1. ((hugs, mama)) Big, giant hugs. I love that you were able to kindly, gently follow your emotions back to the source and figure out what happened. I love how our kids show us every day how much more we can grow. I love how honest and open you are in this post. ((hugs))

  2. This is fantastic! I have been exactly there… and you are brave and honest to share so openly and also to be able to get to the heart of it so effectively.

    It seems that those voices that we bring to the playing field – all on our own – can really throw the whole game sideways. You are so good at describing that the trick is – seeing a way to think about things differently and deepen our understanding so that the next time… and the time after that… or maybe the time after that… we get it better!

    You have explained this eloquently and it is such an encouraging post for all of us.

    Hugs and thank you!

    • thanks, Leah! I think much of the reason I am still blogging is that I get so much out of laying all the painful stuff out on the table and having someone like you pop up and say me too! Helps to neutralize those negative voices!

  3. It’s tough to keep your cool sometimes, especially when your child hits you. Jacob hits sometimes too and it’s always because he’s upset. And you did nothing wrong by forcing your hand. Sometimes our kids need to learn that they aren’t always in control.

    But your friends, as parents of a child on the spectrum, could have told you about needing to leave before hand. I understand that it can be rude to ask your guests to leave, but for the sake of your child, I’d hope a friend would understand. But as fellow parents on the spectrum, they might have realised the transition time that your son needed. I would have told you about our schedule right away.

    But I wouldn’t be too upset. The truth is, that I think that all parents of kids on the spectrum should be mother/father of the year. With all the ups and downs we face daily, it’s only fair.

  4. As I read this, I kept thinking, “Me, too! Me, too!” It’s so frustrating when the logical parts of us cannot get in sync with the emotional parts and the “voices” take over. It’s hard to break habits and reflexive behaviors. My therapist told me today to stop taking for granted the capacity to look back at you reactions and learn from them. that’s a tremendous skill that gives you a valuable advantage in raising Charlie. I admire what you did here, and I thank you for sharing it.

  5. Yep! – me too. With us there is also an issue that I am trying to understand around how much is lack of understanding on My Son’s part and how much is actually him wanting to be ‘in control’. He is 11 and very bright and sometimes it is hard to know when agression is purely a result of unplanned change or when it is anger because we aren’t doing things his way. Thanks for sharing. I love reading your posts.

    • thank you, we have a mix of needing to be in control in their too. For us it is the same thing though if I stay calm and talk things through with him logically, he is willing to cooperate usually, but it’s that staying calm and giving it the time it needs that i fall apart on.

  6. My son has difficulty with aggression as well. Everytime I deconstruct an incident, i see that I have either lost my calm or so focused on my own anxiety that I missed his cues.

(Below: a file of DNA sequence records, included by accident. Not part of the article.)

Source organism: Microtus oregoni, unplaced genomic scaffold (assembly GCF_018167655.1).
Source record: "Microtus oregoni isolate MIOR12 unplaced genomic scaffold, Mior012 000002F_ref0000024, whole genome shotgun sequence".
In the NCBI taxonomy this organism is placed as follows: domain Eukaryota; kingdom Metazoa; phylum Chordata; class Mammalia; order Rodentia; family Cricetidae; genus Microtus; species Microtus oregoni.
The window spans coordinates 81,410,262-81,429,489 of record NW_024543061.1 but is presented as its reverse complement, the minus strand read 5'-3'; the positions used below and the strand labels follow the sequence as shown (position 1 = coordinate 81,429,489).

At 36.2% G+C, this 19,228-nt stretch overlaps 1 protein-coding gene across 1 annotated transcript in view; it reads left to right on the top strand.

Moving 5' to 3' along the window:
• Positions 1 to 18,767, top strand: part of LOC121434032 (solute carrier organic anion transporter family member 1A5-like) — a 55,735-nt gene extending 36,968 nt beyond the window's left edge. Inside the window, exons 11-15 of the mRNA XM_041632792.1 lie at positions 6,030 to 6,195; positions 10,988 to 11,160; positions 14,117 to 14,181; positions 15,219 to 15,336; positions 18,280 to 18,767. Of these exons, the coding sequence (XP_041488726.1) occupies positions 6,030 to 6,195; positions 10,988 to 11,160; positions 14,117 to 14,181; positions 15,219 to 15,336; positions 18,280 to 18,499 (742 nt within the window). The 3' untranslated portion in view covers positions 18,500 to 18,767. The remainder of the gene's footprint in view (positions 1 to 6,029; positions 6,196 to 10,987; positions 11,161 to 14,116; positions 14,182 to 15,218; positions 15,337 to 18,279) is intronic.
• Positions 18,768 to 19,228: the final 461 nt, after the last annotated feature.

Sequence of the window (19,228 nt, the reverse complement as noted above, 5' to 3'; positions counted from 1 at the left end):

This is exactly it:

    “What’s wrong is that instead of creating an atmosphere of calm so he could work through his fears himself, I frightened him by becoming unpredictable and scary myself.”

    I struggle with this immensely, especially since I am on the spectrum too. The weight of all that anxiety sometimes sends me crashing down an path that triggers my son. It helps to know that I am not alone and that other mom’s remind themselves too. My son is doing the best he can.

    Thank you for posting!

  7. Sending big hugs your way. I can just feel the creeping up of that double-sided stress of sensing you have to get out of there & knowing that your kid isn’t going to be able to do it smoothly.

    Every now & then I try the “normal” parent reactions out of some kind of morbid curiosity. It’s amazing how spectacularly these attempts fail.

    I love this line – “I fully accept that I am not a therapy robot.” It’s empowering & I may remind myself of this several times per day now :)

  8. Great post! You are way ahead of where I was when my son was young. Good for you for being so on top of things and intuitive. My son is almost 18 and I “should” know better yet there are times when I still find myself in the same position as you described here. I’m getting better but I’m only human too. :D

  9. My new motto lately has been “feel the first emotion”. So, if my child hurts me, then I have to feel hurt. My tendency has been to translate most emotions into anger and/or frustration (they are so close!). Feeling ‘hurt’ makes me vulnerable. But it has been highly effective, if I stop my agenda and sit down to be ‘hurt’. It tends to give me some ‘think time’ too. Mostly, with my new motto, I still think of how I should have dealt with it – afterwards! But, now and then, I get it right ‘in the moment’ and it works! Thanks for your honest posting – I’ve been there with you so many times. Best wishes…

  10. I too have been there, proceeding in a way I know will not work for my asperger’s son, but all I can seem to muster at the moment. Transitions from fun activities are very hard for my son. I’d love to hear what typically helps you in these instances. We do the 10 minute, 5 minute warnings, but sometimes these are not enough.

    • Yes, the warning itself can be sort of meaningless to my son too sometimes. Sometimes I have to give the time warning with a detailed explanation of what will happen at that time. Like five more minutes, then we will put on shoes and walk to the car. Did you hear me? Please repeat what I said. Then two more minutes and we will……..
      And so forth so it sinks in better. Then at time up I will say time up now we will…….plus I will try to gently guide him physically like holding hands to focus him and immediately start asking him questions about a topic of interest as we walk. Sometimes it works sometimes not, always a work in progress here.